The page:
Barry Shulman is not a stranger to the stage. He's tapped his way into such hits as 42nd Street and She Loves Me, and has choreographed numerous others like Evita and Fiddler on the Roof. For years, touring venues was a focus of his tap career, but now the tap dancer turned lawyer is teaching it instead.
The Jewish Community Center in DeWitt is home to Tuesday night tap with Shulman, where he offers three separate, adult classes for beginners, intermediate, and advanced students.
"I carry three bags of shoes in to every class [each week]," Shulman said. "So if somebody is not sure if they want to make the financial commitment yet, there are shoes for them."
Shulman's "no pressure" approach to dance creates a fun environment and keeps people coming back.
"What's great about tap, and I think what people like almost the best, is that nobody cares," he said. "You don't get it right, you do get it right. You go home, worked out for an hour it's very much more mental than physical in the beginning level. And you say to yourself 'I didn't think I could do that. I can do that.' And that's worth everything."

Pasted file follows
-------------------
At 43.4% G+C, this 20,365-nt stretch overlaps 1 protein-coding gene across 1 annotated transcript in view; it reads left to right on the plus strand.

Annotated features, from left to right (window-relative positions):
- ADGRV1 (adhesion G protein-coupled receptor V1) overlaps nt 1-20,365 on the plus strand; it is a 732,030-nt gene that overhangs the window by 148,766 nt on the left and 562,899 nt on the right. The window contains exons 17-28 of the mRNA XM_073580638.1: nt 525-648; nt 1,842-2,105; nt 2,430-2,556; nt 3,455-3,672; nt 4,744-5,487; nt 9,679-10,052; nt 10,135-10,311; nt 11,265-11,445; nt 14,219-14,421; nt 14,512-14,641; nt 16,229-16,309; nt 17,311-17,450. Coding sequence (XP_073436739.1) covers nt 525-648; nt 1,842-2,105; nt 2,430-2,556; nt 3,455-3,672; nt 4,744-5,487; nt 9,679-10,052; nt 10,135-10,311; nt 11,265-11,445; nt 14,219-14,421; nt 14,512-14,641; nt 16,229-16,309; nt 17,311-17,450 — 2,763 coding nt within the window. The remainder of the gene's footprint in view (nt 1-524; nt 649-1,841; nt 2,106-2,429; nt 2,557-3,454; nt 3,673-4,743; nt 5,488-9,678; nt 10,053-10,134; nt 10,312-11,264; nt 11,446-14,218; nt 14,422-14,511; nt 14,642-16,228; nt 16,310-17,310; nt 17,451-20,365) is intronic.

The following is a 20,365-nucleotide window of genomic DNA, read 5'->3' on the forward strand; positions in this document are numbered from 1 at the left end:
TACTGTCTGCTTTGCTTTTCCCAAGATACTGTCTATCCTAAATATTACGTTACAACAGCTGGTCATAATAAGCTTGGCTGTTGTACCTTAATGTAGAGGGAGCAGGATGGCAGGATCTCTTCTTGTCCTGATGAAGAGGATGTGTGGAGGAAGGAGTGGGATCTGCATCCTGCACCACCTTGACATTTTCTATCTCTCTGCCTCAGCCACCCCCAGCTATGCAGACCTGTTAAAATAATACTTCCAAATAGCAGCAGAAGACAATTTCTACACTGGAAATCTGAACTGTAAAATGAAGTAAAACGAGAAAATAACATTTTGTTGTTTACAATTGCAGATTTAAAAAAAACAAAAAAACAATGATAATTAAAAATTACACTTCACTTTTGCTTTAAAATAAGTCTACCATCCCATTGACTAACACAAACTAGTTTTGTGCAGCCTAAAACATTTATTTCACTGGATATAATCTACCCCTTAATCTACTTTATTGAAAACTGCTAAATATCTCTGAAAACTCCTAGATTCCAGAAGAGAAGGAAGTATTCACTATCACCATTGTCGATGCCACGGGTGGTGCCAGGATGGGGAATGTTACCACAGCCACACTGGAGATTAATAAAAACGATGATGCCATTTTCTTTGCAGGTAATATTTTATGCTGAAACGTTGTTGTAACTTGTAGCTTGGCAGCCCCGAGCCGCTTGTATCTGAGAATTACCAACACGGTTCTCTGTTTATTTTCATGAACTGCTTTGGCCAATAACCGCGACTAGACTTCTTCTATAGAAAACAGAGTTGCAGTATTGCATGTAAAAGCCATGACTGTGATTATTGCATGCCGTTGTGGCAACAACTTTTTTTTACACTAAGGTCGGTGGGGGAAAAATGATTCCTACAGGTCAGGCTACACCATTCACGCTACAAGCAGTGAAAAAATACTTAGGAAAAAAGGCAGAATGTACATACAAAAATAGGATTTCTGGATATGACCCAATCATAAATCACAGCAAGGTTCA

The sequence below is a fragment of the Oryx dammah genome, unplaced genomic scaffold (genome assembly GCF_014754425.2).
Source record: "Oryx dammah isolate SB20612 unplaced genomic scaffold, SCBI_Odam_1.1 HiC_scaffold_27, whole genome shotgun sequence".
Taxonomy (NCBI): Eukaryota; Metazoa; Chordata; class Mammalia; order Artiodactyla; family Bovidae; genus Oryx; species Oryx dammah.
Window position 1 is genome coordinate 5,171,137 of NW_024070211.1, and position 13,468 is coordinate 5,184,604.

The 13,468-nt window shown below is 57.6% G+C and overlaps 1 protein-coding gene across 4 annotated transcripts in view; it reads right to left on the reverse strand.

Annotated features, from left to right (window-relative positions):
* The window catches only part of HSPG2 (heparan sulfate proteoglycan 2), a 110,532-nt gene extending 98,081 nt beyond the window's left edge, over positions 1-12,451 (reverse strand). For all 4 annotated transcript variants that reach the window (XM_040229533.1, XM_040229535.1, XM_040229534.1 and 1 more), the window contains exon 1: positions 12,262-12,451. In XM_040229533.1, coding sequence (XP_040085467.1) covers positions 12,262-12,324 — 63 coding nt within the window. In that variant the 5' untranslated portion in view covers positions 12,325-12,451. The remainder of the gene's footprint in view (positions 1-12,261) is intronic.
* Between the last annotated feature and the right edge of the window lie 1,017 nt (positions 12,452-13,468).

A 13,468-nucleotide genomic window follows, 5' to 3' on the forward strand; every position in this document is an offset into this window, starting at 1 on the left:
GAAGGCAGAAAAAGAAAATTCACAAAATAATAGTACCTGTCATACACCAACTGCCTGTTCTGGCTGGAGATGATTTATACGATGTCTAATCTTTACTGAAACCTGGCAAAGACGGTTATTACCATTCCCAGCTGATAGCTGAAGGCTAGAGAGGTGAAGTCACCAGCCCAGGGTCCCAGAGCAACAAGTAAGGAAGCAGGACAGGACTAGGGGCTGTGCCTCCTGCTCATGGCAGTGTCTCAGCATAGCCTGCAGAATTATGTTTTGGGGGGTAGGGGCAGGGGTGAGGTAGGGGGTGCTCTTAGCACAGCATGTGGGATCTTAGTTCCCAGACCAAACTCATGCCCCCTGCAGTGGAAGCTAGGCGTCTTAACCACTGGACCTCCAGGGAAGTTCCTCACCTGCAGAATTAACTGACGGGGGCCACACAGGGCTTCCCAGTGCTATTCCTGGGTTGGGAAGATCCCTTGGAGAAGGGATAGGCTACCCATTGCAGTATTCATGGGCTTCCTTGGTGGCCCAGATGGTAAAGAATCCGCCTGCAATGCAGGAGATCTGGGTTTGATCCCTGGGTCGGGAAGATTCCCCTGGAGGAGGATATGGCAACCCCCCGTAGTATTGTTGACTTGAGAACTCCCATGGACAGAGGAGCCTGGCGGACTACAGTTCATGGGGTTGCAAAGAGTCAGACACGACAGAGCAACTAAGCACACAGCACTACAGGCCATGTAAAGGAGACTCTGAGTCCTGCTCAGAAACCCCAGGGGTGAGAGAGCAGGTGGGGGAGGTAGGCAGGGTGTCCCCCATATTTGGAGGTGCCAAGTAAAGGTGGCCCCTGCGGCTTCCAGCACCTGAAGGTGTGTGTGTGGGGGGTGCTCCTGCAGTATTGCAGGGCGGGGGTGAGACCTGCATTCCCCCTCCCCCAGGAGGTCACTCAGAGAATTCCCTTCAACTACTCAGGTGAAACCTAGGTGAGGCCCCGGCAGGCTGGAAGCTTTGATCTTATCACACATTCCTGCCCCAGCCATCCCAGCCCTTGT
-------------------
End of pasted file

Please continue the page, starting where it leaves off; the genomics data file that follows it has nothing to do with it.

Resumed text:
Shulman, a 68-year-old Ithaca native, began tapping at five years old; his mother had been a "tap kid" as well. One of his first dance teachers was even a Broadway star.
"She had the best legs on Broadway," he said, adding that her husband was a conductor for George Gershwin. "They moved to Ithaca to raise their kids in a more rural environment, so I had really superior people who worked to teach me, who were lovely and sort of brought me in."
Over the years, Shulman's talent has spilled onto others who have gone on to pursue more than just a fun night out. He has one student now who starred in the national tour of Mama Mia, another who was in Oklahoma on Broadway, and yet another who played Lancelot in the touring musical, Spamalot.